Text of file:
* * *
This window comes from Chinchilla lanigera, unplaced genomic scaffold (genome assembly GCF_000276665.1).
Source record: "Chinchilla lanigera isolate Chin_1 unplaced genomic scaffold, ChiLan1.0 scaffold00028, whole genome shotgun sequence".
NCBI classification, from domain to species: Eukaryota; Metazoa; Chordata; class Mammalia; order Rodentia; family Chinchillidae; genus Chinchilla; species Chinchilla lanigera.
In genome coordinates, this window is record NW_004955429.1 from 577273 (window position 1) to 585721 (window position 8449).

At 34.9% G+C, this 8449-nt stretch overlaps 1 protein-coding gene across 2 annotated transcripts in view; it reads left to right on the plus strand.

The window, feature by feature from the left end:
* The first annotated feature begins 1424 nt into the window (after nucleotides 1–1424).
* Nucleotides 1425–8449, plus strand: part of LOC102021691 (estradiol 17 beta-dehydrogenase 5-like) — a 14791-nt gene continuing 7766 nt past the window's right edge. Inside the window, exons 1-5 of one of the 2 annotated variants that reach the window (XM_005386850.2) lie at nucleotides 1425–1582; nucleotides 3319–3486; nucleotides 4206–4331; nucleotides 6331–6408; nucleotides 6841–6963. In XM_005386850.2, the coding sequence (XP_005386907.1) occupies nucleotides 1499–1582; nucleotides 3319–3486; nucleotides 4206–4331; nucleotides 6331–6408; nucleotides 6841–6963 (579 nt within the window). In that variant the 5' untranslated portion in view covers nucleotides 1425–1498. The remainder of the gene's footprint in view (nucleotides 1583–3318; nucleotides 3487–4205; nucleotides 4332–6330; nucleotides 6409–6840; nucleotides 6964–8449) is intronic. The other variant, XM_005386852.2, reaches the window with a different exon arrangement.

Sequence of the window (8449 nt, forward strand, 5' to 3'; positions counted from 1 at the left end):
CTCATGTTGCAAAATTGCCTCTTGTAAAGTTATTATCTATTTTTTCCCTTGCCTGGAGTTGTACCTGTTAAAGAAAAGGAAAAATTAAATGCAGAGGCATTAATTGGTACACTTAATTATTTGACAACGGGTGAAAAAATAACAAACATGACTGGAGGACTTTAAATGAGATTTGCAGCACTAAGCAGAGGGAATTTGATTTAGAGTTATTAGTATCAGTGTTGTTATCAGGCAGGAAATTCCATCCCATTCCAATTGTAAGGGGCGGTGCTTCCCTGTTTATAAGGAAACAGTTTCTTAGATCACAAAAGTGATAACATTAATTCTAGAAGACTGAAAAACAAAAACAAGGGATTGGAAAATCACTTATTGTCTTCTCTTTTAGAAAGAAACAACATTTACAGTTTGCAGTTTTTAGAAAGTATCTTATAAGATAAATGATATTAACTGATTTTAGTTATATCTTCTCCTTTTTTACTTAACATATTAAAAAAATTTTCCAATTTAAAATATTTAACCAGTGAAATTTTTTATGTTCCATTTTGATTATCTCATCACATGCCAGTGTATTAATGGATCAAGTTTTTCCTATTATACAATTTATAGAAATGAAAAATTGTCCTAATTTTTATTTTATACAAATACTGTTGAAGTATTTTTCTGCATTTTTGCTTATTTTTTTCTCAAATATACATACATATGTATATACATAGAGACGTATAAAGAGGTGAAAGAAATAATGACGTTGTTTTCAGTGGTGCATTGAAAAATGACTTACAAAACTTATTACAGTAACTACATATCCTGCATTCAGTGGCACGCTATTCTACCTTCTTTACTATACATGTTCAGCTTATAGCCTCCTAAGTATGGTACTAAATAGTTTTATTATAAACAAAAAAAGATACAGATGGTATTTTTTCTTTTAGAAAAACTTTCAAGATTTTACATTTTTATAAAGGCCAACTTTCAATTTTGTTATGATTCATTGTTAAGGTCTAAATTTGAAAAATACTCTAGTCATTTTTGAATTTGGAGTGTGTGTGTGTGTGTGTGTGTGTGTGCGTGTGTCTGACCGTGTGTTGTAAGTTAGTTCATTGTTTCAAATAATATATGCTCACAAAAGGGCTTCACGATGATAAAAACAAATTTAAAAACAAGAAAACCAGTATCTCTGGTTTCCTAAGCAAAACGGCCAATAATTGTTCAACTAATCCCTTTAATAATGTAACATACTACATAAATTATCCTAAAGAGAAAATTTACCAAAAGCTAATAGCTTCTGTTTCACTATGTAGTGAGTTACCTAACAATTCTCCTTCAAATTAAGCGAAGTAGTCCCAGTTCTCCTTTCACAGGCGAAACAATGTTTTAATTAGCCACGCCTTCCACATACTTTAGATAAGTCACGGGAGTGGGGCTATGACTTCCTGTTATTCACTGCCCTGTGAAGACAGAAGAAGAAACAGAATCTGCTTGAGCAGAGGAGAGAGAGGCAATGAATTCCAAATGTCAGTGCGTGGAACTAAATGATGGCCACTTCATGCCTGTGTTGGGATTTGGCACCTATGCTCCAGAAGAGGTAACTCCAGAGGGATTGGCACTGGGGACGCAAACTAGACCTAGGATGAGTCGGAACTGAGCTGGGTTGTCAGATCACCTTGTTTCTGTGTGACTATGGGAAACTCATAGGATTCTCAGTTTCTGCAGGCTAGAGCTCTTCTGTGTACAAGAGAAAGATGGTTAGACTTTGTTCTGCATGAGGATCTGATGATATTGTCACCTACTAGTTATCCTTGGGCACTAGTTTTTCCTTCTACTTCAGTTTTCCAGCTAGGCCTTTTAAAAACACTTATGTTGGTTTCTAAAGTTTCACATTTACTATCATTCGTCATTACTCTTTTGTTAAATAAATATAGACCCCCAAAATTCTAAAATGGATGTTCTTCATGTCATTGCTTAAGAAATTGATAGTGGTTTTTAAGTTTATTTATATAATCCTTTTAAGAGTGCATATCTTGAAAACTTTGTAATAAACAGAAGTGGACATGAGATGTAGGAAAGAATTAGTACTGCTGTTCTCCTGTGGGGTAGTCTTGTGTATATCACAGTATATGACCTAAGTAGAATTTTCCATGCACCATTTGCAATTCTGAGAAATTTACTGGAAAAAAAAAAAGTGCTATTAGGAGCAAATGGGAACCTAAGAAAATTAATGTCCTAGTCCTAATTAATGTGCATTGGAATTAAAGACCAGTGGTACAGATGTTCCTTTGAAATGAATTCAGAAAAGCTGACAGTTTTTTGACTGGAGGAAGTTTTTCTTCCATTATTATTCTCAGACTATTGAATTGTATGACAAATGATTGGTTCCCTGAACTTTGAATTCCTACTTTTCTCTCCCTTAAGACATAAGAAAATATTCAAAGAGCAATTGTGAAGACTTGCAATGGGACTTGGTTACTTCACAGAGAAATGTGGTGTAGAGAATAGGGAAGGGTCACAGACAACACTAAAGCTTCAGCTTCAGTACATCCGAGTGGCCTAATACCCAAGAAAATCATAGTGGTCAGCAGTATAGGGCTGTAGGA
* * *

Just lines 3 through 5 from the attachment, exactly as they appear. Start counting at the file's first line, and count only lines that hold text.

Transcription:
NCBI classification, from domain to species: Eukaryota; Metazoa; Chordata; class Mammalia; order Rodentia; family Chinchillidae; genus Chinchilla; species Chinchilla lanigera.
In genome coordinates, this window is record NW_004955429.1 from 577273 (window position 1) to 585721 (window position 8449).

At 34.9% G+C, this 8449-nt stretch overlaps 1 protein-coding gene across 2 annotated transcripts in view; it reads left to right on the plus strand.